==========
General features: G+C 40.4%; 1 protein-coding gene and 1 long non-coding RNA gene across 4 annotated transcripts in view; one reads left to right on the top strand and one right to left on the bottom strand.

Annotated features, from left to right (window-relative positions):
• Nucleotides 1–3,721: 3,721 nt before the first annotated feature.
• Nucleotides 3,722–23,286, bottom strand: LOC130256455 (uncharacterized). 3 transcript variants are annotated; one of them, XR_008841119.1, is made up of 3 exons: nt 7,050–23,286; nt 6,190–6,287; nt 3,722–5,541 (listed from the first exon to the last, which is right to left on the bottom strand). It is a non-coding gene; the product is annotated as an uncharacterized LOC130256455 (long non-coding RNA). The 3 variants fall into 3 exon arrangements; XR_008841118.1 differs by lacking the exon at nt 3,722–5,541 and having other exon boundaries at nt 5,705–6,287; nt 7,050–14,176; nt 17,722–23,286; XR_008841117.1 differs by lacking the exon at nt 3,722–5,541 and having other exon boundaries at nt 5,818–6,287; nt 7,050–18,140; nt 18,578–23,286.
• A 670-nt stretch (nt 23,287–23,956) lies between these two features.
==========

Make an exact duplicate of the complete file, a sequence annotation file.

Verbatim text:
General features: G+C 40.4%; 1 protein-coding gene and 1 long non-coding RNA gene across 4 annotated transcripts in view; one reads left to right on the top strand and one right to left on the bottom strand.

Annotated features, from left to right (window-relative positions):
• Nucleotides 1–3,721: 3,721 nt before the first annotated feature.
• Nucleotides 3,722–23,286, bottom strand: LOC130256455 (uncharacterized). 3 transcript variants are annotated; one of them, XR_008841119.1, is made up of 3 exons: nt 7,050–23,286; nt 6,190–6,287; nt 3,722–5,541 (listed from the first exon to the last, which is right to left on the bottom strand). It is a non-coding gene; the product is annotated as an uncharacterized LOC130256455 (long non-coding RNA). The 3 variants fall into 3 exon arrangements; XR_008841118.1 differs by lacking the exon at nt 3,722–5,541 and having other exon boundaries at nt 5,705–6,287; nt 7,050–14,176; nt 17,722–23,286; XR_008841117.1 differs by lacking the exon at nt 3,722–5,541 and having other exon boundaries at nt 5,818–6,287; nt 7,050–18,140; nt 18,578–23,286.
• A 670-nt stretch (nt 23,287–23,956) lies between these two features.